Oregon’s Metro Council approved $36 million in Oregon state funding for the planning and design of the Interstate 5 Bridge replacement Thursday. The vote was not unanimous, with Metro Councilor Mary Nolan opposing it.
“We do need a new bridge, and we need a bridge that serves the next hundred years of our region’s and our state’s goals,” said Metro Councilor Juan Carlos Gonzalez, adding he supported the resolution because he thinks that bridge is possible.
Each of the councilors expressed hesitation and had questions about the project.
“The position I find myself in is seeing a flawed process but opportunity on the horizon,” said Metro Councilor Christine Lewis. “What we are funding is study and work, and I hope that people work really hard toward answering the questions we’re asking.”
While they approved the funding, council members expressed concerns during the meeting that their fears and goals for the project might be overlooked. A particular concern was on the size of the bridge.
“We are at a point in our world that we can no longer accommodate all the cars that exist — and particularly the emissions that they create,” said Shirley Craddick, one of the Metro councilors.
“You’re going to get data back that says we’re going to need a bigger bridge, but we can no longer accommodate that and have a healthy world and maybe even a world at all,” said Craddick. The size of the bridge is planned to be based upon traffic models.
“We cannot build a bridge that is small and re-creates the conditions that are out there now,” said Greg Johnson, program administrator for the Interstate Bridge Replacement Project. “That will not solve the greenhouse gas production issues, so we need to make sure that it is right-sized for today’s conditions and conditions going into the future.
“The best way to do that is to have a robust, multimodal corridor where people can make choices.”
Because of their concerns, the council approved a values, outcomes and actions document for the bridge replacement project. The vote makes the council’s support for the project contingent on it showing a commitment to the goals set out in the document. Those goals include advancing racial equity, resiliency and economic prosperity, reducing greenhouse gas emissions and improving air quality and engaging stakeholders through a transparent and inclusionary decision-making process. Each of these categories was broken down into other specific goals.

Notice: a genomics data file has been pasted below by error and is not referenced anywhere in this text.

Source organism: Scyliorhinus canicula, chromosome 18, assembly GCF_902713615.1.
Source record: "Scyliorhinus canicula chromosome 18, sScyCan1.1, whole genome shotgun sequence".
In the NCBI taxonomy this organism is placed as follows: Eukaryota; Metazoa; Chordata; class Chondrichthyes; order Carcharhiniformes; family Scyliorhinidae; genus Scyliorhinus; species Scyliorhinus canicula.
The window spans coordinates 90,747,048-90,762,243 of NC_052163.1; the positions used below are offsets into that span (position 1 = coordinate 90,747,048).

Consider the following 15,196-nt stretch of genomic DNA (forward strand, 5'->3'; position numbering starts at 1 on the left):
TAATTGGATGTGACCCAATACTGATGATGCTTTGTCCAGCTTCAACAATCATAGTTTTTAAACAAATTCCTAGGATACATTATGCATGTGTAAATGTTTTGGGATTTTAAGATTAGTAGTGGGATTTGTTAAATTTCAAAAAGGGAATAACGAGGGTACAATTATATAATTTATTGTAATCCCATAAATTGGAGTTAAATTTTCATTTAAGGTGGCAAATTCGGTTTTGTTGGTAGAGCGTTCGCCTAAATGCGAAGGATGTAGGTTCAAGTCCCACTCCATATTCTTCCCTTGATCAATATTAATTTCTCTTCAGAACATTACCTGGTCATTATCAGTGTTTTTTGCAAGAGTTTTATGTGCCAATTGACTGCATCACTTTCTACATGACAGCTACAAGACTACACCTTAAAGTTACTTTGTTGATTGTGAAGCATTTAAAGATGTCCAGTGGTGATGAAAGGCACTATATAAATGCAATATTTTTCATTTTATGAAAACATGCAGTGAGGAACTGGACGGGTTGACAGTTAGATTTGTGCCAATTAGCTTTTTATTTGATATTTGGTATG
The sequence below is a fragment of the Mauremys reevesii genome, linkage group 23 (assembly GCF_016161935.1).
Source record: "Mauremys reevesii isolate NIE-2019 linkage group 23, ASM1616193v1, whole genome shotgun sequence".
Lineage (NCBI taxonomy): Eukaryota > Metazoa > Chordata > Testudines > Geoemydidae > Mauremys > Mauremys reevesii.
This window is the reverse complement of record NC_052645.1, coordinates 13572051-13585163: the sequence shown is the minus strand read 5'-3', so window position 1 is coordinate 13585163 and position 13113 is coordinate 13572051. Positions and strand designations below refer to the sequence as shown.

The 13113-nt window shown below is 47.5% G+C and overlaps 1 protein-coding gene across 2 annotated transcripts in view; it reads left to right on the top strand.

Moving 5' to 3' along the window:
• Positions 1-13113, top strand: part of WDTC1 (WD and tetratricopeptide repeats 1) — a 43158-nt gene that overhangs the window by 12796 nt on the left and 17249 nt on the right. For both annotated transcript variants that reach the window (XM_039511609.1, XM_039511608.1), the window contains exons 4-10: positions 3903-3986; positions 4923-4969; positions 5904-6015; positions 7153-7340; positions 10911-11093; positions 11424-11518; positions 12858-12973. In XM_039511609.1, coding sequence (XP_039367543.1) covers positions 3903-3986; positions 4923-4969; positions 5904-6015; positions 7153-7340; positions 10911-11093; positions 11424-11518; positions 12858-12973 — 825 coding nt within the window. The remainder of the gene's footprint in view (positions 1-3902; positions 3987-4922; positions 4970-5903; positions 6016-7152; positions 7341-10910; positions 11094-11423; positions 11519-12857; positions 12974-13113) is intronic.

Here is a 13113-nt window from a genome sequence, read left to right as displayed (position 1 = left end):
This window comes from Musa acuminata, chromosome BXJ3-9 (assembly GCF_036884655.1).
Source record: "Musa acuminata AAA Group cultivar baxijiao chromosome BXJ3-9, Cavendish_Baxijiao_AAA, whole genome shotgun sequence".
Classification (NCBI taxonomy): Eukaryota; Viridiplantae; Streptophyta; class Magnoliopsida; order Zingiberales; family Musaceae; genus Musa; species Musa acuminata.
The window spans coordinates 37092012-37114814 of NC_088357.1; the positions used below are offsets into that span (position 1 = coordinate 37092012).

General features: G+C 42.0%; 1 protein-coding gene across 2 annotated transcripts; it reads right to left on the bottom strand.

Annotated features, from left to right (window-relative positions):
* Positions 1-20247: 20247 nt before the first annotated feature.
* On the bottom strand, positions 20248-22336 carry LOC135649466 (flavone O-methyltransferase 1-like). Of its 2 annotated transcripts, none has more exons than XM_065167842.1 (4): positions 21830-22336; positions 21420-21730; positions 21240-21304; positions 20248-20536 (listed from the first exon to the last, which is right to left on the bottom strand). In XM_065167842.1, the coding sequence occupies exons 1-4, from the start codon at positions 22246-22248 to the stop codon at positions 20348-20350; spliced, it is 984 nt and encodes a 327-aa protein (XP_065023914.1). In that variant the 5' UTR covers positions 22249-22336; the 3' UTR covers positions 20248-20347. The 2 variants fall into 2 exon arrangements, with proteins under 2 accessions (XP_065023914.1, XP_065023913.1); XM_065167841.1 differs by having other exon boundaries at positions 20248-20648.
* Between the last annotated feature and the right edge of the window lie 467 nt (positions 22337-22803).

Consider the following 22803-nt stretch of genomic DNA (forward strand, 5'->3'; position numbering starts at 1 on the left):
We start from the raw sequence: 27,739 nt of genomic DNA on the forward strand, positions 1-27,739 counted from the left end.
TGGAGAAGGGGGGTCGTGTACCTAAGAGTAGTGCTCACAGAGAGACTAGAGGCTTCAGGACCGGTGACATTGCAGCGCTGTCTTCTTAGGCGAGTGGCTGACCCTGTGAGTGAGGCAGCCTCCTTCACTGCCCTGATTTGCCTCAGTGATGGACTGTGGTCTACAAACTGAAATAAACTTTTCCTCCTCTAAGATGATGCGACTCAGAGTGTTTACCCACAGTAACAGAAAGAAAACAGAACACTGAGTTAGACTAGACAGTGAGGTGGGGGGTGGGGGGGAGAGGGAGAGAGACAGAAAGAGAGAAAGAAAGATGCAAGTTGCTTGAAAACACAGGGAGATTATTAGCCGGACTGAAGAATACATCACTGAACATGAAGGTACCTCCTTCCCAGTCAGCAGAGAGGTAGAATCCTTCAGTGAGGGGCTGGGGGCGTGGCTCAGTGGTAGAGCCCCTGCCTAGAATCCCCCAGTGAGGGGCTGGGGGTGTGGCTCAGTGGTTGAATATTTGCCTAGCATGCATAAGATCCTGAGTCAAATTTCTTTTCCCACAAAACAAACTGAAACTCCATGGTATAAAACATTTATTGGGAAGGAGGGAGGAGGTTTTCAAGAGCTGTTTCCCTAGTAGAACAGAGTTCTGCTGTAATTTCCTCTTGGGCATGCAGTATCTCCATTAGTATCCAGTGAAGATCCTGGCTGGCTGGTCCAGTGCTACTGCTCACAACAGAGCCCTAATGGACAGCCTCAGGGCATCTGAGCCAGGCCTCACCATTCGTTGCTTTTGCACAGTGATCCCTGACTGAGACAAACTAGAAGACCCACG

The document requires the bistate Interstate Bridge Replacement Project office to have results on Metro’s requested actions by May 10, before the body will need to approve plans for a new modified locally preferred alternative for the bridge.
“This is something that wasn’t done last time and sets a higher bar for how we proceed as a region and with our partners,” said Lynn Peterson, president of the Metro Council.
“Many of the things that you are asking, we already are on top of and taking care of. There are some things that we will need to dive into deeper to make sure we are meeting the needs that the council has expressed,” Johnson said.
The bistate office aims to have each of its partner groups approve plans for the new bridge in June in order to present the plans to both state legislatures and receive state matching funds to accompany federal funding.
The Interstate Bridge Replacement Project will be seeking federal, state and local funding to move the project to completion. Metro is one of eight partner agencies that are part of the project. The Washington State Department of Transportation is committing $35 million for funding of the planning phase.
It’s been nearly a decade since the last attempt at replacing the 100-year-old Interstate 5 Bridge failed after Washington’s Legislature refused to provide its share of the funding.
The Interstate Bridge Replacement Project released a video in November showing how the current bridge would fare against a large earthquake. The result seen in the video was a near total collapse that would take years to rebuild.
While the project leaders have sought input from the public via various public meetings as well as equity and community advisory groups, the project has drawn criticism from climate activists who fear the bridge’s expansion will create more traffic and therefore more pollution. Teen climate leaders from No More Freeways PDX protested the pending Metro vote outside of the Oregon Metro building on Wednesday.
Numerous bridge options are being considered, including two smaller bridges going in each direction of traffic and a single bridge with stacked decks meant to decrease the bridge’s footprint. Multiple alternative transit options to be incorporated into the bridge plans are also being considered, including light rail, bus rapid transit and bus-on-shoulder options.